Home / Blog / How Much Insulation Is Enough?

How Much Insulation Is Enough? 

May 25, 2013 | Posted by Mitt Jones
TAGS

How much insulation is enough? It’s a good question, because adding insulation doesn’t always help as much as we might like.

Before I attempt to answer the question, here’s a timely disclaimer: If you know you have a comfort or energy problem with your house, call in a home performance contractor—even if the rest of this article tells you that you have enough insulation. Something else may be going on, such as high air leakage or a problem with the way the insulation was installed.

Now back to our answer. Let’s start at the bottom.

Crawlspace

If you have a vented crawlspace and there is no insulation between the joists, you need insulation there. If there is insulation installed between the joists and it’s installed well enough that you can’t see the subfloor above it, then you may be okay leaving well enough alone. (Check out Evaluating Crawlspace Insulation if you want to know more.)

Walls

Now for walls: If you have insulation in your walls—even 1970’s-era 2-inch batts—you’re probably done unless you live in a very cold climate. If you happen to find yourself tearing drywall off your walls, it’s a great idea to replace the 1970 batts with some nice, new R-15 batts. But trying to blow more insulation into the wall cavities when fiberglass batts are already installed may cause more problems that it’s worth. If you’re really determined to improve the insulation value of the walls, adding injection foam may do the trick, but you’ll spend a good bit of money for what may prove a relatively small improvement.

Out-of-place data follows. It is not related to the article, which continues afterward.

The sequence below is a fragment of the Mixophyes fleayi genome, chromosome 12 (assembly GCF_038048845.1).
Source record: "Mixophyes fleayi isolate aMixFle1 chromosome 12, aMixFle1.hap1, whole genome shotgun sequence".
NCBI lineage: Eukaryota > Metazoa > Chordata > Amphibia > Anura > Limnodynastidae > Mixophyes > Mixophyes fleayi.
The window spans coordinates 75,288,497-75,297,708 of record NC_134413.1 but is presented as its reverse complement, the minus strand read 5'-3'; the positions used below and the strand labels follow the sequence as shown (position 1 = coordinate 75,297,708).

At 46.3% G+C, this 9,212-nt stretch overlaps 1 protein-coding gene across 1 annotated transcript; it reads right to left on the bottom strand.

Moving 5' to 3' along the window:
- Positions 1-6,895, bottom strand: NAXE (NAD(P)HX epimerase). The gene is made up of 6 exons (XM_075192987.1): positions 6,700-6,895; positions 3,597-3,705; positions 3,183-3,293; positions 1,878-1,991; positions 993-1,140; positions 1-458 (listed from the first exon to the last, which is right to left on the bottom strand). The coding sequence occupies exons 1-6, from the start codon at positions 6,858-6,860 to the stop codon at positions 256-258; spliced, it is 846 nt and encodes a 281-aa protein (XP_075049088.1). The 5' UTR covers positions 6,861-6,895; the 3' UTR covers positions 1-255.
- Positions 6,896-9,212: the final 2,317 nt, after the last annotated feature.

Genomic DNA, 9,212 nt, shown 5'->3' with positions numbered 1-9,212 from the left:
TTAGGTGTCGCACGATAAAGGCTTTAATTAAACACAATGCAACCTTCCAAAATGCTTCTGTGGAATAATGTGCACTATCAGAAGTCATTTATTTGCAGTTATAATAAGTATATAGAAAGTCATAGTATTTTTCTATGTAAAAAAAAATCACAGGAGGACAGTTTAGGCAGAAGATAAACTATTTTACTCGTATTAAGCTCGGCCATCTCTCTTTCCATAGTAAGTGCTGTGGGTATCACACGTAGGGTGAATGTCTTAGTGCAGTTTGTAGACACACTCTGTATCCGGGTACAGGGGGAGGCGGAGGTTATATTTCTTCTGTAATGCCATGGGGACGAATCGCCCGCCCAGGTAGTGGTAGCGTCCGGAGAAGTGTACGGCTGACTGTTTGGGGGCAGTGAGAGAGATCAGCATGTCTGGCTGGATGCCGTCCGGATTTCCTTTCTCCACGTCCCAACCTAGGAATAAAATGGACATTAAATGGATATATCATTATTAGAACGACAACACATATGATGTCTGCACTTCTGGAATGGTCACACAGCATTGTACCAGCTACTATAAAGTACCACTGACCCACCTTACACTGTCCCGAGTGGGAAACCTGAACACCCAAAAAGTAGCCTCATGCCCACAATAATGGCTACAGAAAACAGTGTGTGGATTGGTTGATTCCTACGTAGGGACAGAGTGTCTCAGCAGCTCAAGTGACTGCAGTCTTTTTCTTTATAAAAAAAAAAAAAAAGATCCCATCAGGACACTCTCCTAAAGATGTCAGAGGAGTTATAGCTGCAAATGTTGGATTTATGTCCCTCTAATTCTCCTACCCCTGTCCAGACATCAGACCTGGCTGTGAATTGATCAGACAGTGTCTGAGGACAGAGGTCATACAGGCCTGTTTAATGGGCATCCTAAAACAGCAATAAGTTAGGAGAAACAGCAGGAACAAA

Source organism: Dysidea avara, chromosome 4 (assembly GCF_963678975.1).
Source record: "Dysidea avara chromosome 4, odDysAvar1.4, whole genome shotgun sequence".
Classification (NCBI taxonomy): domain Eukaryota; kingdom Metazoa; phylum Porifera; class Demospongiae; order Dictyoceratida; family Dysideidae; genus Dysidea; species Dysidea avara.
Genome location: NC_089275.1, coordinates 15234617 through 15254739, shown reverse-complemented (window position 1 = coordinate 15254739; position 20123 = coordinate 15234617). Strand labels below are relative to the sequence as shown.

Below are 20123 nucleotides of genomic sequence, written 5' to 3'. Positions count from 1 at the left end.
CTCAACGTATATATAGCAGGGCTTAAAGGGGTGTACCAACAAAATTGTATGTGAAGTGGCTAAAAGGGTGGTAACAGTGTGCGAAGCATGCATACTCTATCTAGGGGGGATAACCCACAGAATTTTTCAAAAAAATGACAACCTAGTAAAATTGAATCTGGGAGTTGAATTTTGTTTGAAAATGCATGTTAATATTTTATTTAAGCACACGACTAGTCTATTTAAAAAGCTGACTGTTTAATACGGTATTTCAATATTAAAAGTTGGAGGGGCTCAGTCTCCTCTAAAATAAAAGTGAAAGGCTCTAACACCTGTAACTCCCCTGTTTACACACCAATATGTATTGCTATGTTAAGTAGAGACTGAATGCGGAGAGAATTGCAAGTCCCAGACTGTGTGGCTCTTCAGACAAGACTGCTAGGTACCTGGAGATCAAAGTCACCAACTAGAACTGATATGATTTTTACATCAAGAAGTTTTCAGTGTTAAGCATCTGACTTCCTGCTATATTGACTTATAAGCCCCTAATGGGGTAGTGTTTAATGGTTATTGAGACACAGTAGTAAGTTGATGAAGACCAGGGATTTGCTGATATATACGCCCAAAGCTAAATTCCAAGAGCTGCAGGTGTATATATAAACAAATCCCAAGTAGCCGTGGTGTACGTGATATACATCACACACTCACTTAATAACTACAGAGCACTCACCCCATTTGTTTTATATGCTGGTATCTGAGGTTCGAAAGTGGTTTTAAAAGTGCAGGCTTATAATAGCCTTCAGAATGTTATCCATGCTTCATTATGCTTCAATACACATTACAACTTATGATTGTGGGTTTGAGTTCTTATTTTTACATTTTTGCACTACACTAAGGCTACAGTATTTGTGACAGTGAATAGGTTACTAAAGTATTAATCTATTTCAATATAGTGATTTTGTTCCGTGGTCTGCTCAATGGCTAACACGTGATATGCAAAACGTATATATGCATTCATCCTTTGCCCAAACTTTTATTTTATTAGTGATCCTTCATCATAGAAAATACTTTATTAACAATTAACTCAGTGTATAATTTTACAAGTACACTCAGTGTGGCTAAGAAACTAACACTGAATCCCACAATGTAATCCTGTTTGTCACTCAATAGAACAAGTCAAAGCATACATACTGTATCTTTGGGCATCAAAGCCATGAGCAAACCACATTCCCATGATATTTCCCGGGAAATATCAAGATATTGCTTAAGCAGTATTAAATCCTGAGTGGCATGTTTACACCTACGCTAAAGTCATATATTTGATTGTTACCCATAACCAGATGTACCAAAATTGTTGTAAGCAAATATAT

Attic

Finally, the attic: If you can see the top of the joists, you definitely need more insulation. If insulation covers the top of the joists, you may be okay—at least in a climate as mild as the Portland metro area’s. We normally insulate attics to R-38, and that’s a reasonable target for our climate. If you already have R-25 installed, however, the improvement you’d realize from an additional R-13 is incremental in a mild climate. R-25 works out to about 10 inches of blown fiberglass or 7 to 8 inches of cellulose.

The thing to keep in mind as you think about adding insulation is that adding R-13 helps a lot less when you’re starting at R-25 than if you’re starting with no insulation. To learn more, take a look at Why More Insulation Isn’t Always the Answer. 

Join The Discussion

Posted by Beni on
I have been doing a search olinne for this particular info and I just have found confusing as well as improperly composed content articles so far. This specific is the greatest as well as simplest to understand post on this particular topic I have found.
Leave a Reply



(Your email will not be publicly displayed.)


Captcha Code

Click the image to see another captcha.